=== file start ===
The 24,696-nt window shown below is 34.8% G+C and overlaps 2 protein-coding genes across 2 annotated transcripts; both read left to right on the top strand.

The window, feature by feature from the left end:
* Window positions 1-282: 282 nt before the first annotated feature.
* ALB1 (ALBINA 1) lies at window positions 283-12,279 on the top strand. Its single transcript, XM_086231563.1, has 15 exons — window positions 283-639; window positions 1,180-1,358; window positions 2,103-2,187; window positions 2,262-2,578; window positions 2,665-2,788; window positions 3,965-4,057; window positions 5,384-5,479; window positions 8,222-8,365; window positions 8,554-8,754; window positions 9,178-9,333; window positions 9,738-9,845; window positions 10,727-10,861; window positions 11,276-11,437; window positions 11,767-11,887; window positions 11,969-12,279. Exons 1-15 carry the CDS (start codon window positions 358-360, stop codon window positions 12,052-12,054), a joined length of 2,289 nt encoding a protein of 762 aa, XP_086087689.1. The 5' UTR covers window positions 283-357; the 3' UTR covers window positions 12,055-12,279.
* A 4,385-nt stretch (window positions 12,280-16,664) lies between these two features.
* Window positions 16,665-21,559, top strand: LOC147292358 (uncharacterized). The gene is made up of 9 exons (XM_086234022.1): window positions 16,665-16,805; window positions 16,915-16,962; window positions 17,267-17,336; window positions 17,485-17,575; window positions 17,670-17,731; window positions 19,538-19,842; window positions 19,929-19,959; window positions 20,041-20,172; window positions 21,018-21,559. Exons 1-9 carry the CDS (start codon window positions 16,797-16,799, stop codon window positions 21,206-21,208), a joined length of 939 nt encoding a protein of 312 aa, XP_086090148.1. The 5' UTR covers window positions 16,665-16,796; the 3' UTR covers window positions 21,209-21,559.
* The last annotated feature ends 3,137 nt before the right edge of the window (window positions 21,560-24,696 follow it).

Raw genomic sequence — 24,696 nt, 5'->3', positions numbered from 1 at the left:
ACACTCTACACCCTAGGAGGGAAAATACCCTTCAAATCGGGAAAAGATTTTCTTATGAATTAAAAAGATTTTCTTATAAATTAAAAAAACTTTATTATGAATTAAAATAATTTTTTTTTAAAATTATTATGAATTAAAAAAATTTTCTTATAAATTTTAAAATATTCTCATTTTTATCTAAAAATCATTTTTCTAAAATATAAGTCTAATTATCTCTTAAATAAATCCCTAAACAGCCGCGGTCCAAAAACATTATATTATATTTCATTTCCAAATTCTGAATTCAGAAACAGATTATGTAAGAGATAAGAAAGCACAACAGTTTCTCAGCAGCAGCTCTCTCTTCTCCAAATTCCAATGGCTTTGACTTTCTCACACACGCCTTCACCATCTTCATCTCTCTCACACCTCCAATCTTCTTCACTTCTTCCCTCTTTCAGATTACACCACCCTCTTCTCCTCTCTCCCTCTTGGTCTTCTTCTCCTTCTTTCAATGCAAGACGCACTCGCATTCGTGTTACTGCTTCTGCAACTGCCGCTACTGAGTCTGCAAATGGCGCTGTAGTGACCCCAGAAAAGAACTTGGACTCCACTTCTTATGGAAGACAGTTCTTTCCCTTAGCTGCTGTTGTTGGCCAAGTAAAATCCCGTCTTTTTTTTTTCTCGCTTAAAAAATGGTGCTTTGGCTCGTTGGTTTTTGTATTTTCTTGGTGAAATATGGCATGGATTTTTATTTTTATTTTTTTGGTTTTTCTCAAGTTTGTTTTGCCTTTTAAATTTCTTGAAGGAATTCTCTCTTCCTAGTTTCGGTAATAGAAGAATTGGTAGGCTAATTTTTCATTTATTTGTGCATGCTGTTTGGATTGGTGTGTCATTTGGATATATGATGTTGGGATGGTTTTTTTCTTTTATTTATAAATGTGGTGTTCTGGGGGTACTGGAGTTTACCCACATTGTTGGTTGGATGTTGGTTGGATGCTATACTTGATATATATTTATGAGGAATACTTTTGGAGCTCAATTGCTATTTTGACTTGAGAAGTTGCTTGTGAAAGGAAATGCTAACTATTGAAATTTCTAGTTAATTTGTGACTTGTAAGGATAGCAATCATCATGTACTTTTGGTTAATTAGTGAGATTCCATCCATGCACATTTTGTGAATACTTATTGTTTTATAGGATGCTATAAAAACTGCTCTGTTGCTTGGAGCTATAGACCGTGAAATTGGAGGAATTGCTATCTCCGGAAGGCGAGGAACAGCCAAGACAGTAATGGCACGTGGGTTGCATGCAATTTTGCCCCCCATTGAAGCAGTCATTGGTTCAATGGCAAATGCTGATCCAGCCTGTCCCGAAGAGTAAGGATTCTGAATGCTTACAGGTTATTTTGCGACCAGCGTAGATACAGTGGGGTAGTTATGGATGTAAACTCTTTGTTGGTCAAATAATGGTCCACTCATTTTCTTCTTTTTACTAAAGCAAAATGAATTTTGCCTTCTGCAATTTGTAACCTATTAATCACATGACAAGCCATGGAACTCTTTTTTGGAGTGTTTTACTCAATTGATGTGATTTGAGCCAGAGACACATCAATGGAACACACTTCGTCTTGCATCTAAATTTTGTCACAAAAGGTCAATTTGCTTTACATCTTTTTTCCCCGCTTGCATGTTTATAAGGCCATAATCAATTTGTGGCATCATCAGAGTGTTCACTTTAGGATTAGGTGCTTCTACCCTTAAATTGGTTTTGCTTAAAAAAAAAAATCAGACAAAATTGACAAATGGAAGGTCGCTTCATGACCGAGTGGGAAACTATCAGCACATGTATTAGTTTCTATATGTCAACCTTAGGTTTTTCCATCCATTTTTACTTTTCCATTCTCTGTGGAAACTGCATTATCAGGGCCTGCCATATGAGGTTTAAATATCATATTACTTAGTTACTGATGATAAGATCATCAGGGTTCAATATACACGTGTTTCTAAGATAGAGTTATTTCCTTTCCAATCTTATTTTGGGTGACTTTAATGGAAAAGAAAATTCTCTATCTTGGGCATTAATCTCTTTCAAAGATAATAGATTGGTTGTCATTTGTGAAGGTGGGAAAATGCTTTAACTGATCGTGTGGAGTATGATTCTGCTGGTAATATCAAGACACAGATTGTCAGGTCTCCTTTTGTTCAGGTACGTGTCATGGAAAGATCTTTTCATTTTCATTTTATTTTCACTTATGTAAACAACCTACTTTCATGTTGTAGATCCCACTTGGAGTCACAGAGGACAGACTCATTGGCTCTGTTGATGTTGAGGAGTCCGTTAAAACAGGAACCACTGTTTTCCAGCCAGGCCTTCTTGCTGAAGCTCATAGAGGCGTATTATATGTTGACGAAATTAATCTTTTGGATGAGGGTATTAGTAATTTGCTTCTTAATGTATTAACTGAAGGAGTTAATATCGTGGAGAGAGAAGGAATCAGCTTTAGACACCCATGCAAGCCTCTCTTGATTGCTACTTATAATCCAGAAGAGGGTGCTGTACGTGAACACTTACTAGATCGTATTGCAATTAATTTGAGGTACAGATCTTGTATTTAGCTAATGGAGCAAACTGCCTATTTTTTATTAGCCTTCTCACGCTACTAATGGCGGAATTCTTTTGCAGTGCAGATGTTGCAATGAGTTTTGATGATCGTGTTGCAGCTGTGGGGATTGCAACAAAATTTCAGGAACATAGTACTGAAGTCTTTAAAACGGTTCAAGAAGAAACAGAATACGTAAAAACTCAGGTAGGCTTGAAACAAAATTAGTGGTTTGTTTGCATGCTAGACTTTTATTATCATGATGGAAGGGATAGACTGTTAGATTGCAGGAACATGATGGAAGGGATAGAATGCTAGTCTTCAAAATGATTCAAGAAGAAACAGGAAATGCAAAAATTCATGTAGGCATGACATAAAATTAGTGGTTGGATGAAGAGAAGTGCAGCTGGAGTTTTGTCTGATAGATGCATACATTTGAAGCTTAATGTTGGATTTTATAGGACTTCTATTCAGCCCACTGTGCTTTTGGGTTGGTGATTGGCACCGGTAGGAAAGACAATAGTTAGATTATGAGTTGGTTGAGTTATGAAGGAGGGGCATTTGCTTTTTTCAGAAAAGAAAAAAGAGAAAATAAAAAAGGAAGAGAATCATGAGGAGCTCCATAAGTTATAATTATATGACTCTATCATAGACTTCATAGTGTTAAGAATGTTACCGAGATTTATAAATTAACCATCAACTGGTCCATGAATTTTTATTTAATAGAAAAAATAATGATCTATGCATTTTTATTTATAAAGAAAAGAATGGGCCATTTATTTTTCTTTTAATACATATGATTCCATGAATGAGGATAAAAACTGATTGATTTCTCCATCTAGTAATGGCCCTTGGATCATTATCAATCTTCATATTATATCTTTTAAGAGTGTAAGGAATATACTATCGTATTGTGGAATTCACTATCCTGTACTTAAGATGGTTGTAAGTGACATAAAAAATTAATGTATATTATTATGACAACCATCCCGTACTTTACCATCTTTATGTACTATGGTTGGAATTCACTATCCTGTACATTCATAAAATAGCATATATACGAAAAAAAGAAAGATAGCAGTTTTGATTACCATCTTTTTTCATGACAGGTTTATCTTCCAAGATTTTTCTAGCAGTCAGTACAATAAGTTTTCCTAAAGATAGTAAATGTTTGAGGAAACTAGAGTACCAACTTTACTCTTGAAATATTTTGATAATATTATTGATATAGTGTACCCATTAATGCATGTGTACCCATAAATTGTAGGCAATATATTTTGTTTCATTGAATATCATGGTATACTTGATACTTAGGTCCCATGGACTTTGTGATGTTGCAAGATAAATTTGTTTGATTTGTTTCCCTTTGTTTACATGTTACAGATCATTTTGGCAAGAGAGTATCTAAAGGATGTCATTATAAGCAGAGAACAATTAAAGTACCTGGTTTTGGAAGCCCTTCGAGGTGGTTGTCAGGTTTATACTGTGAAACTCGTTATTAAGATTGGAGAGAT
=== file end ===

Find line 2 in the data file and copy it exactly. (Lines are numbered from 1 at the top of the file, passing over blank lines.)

The window, feature by feature from the left end: